Following February's proposals by the Department of Transportation to rehabilitate the deadly Upper West Side intersection at Broadway and West 96th Street, the DOT and members from City Council unveiled major pedestrian improvements today. Part of Mayor de Blasio's larger, $51.8 million Vision Zero plan, the changes include simplified signal timing, the elimination of two left turns at the intersection, more pedestrian space, and the addition of an entirely new crosswalk.

DOT Commissioner Polly Trottenberg, Congressman Jerrold Nadler, Manhattan Borough President Gale Brewer, and others were on hand this morning to announce the project at the dangerous intersection, where 20 pedestrians have been injured between 2008-2012 and where two people, Alexander Shear and Samantha Lee, were killed in January. A third was killed a few blocks away.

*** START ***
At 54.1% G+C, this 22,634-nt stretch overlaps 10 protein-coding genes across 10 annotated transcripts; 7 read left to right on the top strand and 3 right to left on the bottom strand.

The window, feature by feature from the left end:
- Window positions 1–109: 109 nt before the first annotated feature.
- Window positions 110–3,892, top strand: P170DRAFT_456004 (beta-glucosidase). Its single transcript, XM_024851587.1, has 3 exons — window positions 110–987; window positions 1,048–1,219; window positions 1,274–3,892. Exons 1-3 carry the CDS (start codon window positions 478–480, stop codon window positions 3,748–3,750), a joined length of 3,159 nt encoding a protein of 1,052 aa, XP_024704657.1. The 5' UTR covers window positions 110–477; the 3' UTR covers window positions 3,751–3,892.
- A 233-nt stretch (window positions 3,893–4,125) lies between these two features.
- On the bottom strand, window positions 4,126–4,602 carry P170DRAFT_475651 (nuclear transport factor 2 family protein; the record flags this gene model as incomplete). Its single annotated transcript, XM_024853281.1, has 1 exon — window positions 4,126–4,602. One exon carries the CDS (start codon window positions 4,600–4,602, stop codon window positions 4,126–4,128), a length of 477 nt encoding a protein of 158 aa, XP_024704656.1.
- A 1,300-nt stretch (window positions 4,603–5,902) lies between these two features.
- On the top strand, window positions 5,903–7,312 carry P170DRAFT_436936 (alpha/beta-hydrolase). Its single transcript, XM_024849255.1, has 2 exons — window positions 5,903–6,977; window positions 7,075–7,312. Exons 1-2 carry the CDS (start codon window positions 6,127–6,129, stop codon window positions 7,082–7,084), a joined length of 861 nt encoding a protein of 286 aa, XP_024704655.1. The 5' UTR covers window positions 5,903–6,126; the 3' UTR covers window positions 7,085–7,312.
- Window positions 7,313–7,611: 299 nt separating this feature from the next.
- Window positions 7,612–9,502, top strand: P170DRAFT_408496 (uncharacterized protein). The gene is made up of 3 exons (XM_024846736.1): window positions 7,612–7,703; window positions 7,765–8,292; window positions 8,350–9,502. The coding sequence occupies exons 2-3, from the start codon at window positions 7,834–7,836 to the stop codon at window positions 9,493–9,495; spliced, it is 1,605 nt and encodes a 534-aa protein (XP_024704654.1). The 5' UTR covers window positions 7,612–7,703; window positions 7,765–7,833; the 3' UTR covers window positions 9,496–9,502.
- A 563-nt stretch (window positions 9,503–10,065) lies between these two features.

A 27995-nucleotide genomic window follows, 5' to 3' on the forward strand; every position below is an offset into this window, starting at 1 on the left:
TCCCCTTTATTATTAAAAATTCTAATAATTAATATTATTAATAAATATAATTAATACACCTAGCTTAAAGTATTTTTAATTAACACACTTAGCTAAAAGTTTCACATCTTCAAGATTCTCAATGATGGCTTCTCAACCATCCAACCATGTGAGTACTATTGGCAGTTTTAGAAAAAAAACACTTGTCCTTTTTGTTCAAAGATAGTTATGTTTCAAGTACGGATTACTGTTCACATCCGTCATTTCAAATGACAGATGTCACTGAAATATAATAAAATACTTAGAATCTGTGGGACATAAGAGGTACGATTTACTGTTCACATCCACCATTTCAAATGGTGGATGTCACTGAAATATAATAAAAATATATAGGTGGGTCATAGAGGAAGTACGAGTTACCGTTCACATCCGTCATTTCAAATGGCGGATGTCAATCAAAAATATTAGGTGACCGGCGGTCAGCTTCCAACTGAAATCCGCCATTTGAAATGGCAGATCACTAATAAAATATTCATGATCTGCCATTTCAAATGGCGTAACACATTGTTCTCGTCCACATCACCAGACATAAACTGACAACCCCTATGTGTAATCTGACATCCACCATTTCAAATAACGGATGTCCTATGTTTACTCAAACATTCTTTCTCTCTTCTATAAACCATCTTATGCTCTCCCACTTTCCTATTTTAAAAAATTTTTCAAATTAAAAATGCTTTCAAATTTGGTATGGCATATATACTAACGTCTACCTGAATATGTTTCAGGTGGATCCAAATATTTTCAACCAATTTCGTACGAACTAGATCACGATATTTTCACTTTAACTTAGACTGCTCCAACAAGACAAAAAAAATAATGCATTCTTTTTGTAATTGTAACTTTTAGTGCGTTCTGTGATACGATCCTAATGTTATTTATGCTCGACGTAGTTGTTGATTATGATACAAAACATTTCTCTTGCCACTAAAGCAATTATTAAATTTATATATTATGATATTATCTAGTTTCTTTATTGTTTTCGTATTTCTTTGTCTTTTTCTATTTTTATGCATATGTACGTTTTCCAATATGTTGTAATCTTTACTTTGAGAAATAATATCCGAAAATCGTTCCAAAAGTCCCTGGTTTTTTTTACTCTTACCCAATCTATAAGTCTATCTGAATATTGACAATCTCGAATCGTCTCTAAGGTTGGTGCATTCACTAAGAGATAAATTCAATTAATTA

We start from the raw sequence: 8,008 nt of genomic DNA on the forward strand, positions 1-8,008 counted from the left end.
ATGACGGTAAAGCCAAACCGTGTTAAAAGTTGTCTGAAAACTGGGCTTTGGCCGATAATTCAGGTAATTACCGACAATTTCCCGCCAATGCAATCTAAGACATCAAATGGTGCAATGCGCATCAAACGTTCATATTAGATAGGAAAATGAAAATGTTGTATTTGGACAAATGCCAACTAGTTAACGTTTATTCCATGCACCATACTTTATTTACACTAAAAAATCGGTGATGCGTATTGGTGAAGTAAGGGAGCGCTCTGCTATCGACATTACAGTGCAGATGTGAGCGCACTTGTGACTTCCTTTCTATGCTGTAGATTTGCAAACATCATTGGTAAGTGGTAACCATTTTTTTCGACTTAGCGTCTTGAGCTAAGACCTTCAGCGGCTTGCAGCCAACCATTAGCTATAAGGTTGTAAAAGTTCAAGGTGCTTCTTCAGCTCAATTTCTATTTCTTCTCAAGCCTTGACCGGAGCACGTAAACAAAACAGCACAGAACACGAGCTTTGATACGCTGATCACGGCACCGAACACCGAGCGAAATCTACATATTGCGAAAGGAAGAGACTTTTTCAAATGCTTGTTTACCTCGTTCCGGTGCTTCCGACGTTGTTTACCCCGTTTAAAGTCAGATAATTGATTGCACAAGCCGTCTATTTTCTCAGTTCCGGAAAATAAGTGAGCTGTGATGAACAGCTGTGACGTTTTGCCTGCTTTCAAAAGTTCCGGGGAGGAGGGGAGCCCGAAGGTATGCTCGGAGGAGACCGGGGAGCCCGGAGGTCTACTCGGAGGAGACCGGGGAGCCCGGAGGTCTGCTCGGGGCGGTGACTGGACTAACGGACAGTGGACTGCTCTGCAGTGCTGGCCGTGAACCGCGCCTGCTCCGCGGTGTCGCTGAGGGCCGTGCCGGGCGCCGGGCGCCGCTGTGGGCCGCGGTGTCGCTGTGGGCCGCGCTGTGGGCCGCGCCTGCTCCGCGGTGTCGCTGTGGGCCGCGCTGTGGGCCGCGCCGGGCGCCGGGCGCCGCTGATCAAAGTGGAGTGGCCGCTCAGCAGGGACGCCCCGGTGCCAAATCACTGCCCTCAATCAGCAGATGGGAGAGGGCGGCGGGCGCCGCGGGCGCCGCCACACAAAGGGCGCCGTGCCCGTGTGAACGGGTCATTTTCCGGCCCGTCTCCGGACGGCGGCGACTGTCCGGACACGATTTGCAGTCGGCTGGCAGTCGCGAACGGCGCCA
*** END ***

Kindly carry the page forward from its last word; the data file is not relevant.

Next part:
The project had support from Community Board 7, and the DOT also announced that an 8.3 mile length of Broadway between West 59th and 220th Street will see its speed limit lowered to 25 miles per hour as an Arterial Slow Zone. "96th and Broadway has long been infamous as one of the most confusing and dangerous intersections in New York City," said Council Member Mark Levine. "Today marks an important step toward the implementation of Mayor de Blasio's Vision Zero plan."

Pedestrian crossing distances will also be reduced via the crosswalk connection between the two median malls across West 96th. The intersection's signal phasing will be reduced from four to three phases, and the elimination of the two left turn lanes will hopefully reduce collisions between turning drivers and crossing pedestrians.